Most multi-generation family farming operations start out with the best of intentions for keeping their farm in the family and allowing their adult farming children to gain ownership that continues their farming legacy.  But often that never happens.  Mistakes in the planning process by families can cause these intended succession plans to fail and derail any hopes of passing on the family farm to the next generation.  Often ending the dream of the adult farming children for taking over their family operation.  

Avoiding difficult but necessary family conversations invites failure.  Family members must be open and truthful with each other to achieve positive outcomes with their succession plans and intentions.  Achieving transparent channels of communications that allows all family members voices to be heard and understood results in a successful transition plan for farm ownership succession.   This session provides family farming operations with planning ideas and solution strategies to implement that will help prevent a transition planning failure to ever happen and thus avoid a potential farm succession train wreck.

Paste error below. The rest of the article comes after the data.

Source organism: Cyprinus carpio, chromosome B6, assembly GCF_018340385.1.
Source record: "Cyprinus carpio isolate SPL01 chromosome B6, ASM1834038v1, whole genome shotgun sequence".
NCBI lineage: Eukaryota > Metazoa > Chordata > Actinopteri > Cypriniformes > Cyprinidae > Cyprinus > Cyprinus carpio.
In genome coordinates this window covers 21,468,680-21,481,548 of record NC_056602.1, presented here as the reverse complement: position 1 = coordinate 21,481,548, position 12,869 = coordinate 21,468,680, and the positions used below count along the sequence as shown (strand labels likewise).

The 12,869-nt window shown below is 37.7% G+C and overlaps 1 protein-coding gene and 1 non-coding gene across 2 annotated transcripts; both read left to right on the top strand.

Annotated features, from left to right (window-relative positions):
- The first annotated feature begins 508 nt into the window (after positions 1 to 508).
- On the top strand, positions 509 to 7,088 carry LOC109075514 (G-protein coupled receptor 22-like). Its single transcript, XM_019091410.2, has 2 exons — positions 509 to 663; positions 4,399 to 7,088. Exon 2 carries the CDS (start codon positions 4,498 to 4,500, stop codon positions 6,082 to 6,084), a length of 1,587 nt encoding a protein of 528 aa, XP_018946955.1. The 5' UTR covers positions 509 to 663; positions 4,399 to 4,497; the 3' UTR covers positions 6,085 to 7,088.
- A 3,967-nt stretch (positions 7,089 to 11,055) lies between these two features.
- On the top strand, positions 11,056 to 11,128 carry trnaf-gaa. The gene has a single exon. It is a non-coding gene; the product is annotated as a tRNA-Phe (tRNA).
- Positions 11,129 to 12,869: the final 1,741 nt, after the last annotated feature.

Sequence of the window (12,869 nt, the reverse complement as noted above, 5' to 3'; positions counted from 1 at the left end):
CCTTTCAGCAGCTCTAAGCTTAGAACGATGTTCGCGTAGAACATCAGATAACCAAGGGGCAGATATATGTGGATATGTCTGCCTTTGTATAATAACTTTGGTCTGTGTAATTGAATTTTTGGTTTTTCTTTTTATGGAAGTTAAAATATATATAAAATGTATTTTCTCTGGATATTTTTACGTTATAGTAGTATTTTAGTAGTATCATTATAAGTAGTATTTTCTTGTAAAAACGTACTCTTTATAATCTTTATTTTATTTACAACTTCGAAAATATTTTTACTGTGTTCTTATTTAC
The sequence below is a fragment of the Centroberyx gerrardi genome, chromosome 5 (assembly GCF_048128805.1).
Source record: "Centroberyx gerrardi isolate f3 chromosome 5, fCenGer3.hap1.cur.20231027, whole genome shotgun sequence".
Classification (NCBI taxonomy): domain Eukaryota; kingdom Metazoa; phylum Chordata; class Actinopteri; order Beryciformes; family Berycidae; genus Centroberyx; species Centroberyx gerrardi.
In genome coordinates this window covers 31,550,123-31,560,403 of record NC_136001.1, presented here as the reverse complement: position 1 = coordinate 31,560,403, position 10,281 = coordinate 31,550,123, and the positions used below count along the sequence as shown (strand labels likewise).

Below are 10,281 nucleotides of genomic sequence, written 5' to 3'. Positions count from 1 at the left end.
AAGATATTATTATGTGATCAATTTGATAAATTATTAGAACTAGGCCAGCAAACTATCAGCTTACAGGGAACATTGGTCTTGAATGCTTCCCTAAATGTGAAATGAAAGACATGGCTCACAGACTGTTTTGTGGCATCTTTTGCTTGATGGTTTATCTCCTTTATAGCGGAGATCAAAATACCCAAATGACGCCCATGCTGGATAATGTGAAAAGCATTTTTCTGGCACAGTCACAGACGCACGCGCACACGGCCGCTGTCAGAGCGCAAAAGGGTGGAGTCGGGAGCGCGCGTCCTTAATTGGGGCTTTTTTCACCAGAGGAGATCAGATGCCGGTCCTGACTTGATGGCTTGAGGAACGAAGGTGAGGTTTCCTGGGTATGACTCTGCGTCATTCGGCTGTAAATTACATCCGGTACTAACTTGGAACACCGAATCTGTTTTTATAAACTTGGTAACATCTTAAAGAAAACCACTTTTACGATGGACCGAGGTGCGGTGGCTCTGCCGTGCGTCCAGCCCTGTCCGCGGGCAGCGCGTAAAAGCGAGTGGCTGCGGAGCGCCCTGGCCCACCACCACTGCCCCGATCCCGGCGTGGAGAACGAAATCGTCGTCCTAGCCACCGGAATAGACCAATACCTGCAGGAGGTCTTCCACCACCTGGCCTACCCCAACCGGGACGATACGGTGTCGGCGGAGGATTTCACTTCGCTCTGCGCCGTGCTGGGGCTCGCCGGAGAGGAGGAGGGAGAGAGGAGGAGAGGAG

Passing on the eventual ownership of a farming operation along with management control to the next generation can be an overwhelming task for farm families.  Succession planning is a journey with difficult questions and challenges demanding answers.  Failing to find solutions can prevent a successful transition of farm ownership between generations.